What do you think? Is it too tall an order? Or can we invent our way to a better world? Got any ideas for how to do it?

This cool project, Climateprediction.net, allows you to help with climate research. The site links to a program called Boinc, which allows scientists to use your spare computing power for their research projects. While the project is running, you can watch visualizations of the research as it takes place. In fact, you can help with all kinds of projects--as many as you want.

If you decide to try it, please join our team. We'll see if SMM fans can become one of the top contributors!

The Extreme Ice Survey is a really fascinating project that documents melting glaciers using time-lapse photography. Check out their videos--the changes they've documented in just a few years are a bit scary!
(P.S. It's also a great complement to our current photo exhibit Double Exposure.)

Jul
07
2010

Questions in the Clouds
A recent article in Scientific American described a study in which a few scientists interviewed 14 of their colleagues specializing in climate change to make predictions about three possible future scenarios: low, medium, and high degrees of global warming. The climate scientists were also asked to predict when Earth's climate might reach a tipping point and change so drastically that humans find it difficult to survive. As part of their response, they drew attention to factors that added caveats to their predictions. One of the biggest questions: what will the clouds do?

Low-level clouds are tricksy: Studies show that these low-level clouds, called stratocumulus, cause climate researchers to squeeze their stress balls.
Low-level clouds are tricksy: Studies show that these low-level clouds, called stratocumulus, cause climate researchers to squeeze their stress balls.Courtesy Benutzer:LivingShadow, Wikimedia Commons

As the climate changes, the atmosphere's behavior changes, too--making predictions difficult. Clouds are interesting characters because they both reflect sunlight and absorb it. Different types of clouds both reflect and absorb in different proportions, but their behavior also changes with the temperature, making them difficult to model. CMMAP is one organization working to improve cloud representations in models of Earth's climate. (And their website is loaded with great information about clouds!)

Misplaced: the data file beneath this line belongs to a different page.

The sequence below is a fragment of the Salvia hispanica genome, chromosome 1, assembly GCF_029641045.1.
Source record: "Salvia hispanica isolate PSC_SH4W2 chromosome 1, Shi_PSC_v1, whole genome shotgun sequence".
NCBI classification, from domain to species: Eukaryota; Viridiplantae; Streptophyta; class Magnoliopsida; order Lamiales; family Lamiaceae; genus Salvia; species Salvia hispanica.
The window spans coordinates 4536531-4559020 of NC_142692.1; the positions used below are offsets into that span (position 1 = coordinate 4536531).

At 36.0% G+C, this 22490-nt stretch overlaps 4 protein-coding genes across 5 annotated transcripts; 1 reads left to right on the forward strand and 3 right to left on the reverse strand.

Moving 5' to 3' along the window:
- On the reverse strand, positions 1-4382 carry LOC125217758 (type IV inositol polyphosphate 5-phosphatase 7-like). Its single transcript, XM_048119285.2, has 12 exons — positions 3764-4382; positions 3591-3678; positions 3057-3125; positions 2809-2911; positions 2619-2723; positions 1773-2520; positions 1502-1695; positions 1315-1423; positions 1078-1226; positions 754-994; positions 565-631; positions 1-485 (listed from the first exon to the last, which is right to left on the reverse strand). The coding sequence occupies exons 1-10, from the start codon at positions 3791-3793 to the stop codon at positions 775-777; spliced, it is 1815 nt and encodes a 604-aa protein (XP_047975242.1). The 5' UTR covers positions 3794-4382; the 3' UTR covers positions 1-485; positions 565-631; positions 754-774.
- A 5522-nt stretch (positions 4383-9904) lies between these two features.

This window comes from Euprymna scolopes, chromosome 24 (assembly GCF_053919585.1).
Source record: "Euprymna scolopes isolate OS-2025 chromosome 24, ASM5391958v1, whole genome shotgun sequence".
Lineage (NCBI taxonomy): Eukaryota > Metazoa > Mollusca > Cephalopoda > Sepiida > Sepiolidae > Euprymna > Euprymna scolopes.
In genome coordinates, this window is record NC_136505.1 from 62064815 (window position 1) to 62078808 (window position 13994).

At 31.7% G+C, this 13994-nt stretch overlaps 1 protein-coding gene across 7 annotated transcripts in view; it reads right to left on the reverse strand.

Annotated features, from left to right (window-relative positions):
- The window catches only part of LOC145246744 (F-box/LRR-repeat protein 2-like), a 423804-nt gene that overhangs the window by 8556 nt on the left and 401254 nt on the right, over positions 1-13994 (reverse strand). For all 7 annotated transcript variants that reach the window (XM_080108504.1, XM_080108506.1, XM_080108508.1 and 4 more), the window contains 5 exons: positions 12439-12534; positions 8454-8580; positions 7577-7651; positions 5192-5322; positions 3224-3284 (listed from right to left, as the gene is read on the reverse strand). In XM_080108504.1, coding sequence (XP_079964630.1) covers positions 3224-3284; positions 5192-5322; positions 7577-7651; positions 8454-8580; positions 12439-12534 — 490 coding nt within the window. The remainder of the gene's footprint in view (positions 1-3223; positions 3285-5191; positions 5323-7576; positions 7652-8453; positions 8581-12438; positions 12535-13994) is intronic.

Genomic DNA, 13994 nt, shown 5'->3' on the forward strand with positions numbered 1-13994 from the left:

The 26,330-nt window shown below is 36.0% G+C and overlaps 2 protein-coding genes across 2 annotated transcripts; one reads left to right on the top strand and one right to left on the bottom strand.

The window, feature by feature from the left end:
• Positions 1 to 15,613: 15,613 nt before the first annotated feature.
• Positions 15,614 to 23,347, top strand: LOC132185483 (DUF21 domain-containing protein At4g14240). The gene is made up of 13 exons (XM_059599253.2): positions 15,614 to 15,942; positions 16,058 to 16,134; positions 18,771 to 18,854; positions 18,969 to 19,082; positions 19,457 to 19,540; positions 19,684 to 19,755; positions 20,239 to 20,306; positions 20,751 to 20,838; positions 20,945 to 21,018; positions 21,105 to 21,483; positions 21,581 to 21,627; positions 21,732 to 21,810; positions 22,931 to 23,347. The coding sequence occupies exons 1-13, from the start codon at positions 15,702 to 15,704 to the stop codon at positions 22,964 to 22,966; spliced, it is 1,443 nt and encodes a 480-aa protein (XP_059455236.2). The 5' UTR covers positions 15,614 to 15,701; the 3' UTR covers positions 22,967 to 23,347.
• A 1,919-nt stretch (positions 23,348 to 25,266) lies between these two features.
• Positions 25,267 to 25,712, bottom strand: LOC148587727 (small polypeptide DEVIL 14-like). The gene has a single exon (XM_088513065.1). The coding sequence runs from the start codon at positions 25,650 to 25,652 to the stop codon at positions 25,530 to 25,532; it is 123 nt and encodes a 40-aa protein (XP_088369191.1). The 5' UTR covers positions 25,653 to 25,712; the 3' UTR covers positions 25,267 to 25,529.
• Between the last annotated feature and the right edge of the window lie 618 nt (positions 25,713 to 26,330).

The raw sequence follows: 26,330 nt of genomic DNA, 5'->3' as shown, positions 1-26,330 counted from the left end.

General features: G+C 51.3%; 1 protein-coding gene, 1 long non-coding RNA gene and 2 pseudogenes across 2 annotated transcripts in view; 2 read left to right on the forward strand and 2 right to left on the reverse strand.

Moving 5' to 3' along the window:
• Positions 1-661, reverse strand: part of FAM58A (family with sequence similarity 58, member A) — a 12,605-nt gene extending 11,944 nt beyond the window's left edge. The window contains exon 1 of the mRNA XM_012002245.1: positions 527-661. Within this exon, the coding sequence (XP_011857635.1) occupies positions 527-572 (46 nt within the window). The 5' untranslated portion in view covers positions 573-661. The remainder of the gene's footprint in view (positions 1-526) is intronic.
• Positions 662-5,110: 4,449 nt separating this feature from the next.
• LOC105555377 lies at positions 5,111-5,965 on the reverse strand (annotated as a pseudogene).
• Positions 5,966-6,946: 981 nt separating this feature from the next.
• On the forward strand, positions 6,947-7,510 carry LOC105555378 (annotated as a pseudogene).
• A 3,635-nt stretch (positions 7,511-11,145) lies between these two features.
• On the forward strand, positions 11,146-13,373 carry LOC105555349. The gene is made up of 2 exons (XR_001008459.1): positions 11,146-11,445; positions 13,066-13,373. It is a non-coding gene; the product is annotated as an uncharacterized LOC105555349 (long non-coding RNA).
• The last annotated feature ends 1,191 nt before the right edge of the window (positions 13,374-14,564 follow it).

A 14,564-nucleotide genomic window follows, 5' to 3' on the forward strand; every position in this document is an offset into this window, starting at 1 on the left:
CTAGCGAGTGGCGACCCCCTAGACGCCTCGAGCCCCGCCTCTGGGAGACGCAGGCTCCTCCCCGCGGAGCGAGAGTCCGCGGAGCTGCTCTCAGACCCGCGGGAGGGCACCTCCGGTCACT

Since scientists began modeling climate change, there have been many ideas about how clouds will impact global warming. But they faced difficulties because many of the same questions asked about clouds in the 1950s remain unanswered today. Some researchers thought that low-level clouds would reflect more sunlight on warm days, thereby slowing global warming in its tracks.

Cumulonimbus: Vertical growth ain't no joke.
Cumulonimbus: Vertical growth ain't no joke.Courtesy Simon Eugster, Wikimedia Commons

Cloudy Answers
But research at NASA has shown that in general, low-level clouds reflect more sunlight on cold days and less sunlight on warm days. Further, as the oceans warm, low-level clouds dissipate. This had led scientists to predict that warming would initiate a positive-feedback cycle, whereby as the climate warmed, low-level clouds would dissipate and spur on further warming.

However, the low-level clouds are thought to be balanced out by clouds with vertical growth, which may expand and reflect more sun on warm days. Researchers think that these vertical clouds could mitigate some or all of the effects of clouds' behavior on global warming. Of course, it's important to keep in mind that scientists are still only beginning to unravel the mysteries of clouds and further research will be essential to create accurate models of their behavior.

Noctilucent: "Why you gotta be all up in my grill with your carbon, yo?"
Noctilucent: "Why you gotta be all up in my grill with your carbon, yo?"Courtesy Hrald, Wikimedia Commons

Signs from Above
Another type of cloud is important in climate change discussions as an indicator of global warming rather than an influence on climate: noctilucent clouds. These clouds occur higher in the atmosphere than any other. They used to be visible only from latitudes near the poles, but began appearing closer to the equator in recent years. Because noctilucent clouds can only form in very cold temperatures, their presence at lower latitudes indicates cooler temperatures high in the atmosphere than before. Researchers think that these cooler temperatures are caused by global warming--that phenomenon creates warmer temperatures near the surface by reflecting heat emitted by the surface back toward the surface. Before global warming, this heat would have escaped to higher areas of the atmosphere to warm them, making the formation of noctilucent clouds impossible at lower latitudes.

Of course, global warming isn't the only way we impact clouds…

Contrails: Not only do they give off greenhouse gases, jets mess with the clouds. Jerks.
Contrails: Not only do they give off greenhouse gases, jets mess with the clouds. Jerks.Courtesy NASA, Wikimedia Commons

Jets and Clouds
As if natural clouds weren't enough of a question mark, jets throw a monkey wrench in climate models, too. The contrails they leave behind can create pseudo clouds that alter temperatures by lowering daytime highs and decreasing nighttime lows because of the ways they reflect and absorb radiation. Jets also punch holes in natural clouds and cause immediate impacts on the weather.

And just 'cause I can't get enough, here's more cloud info.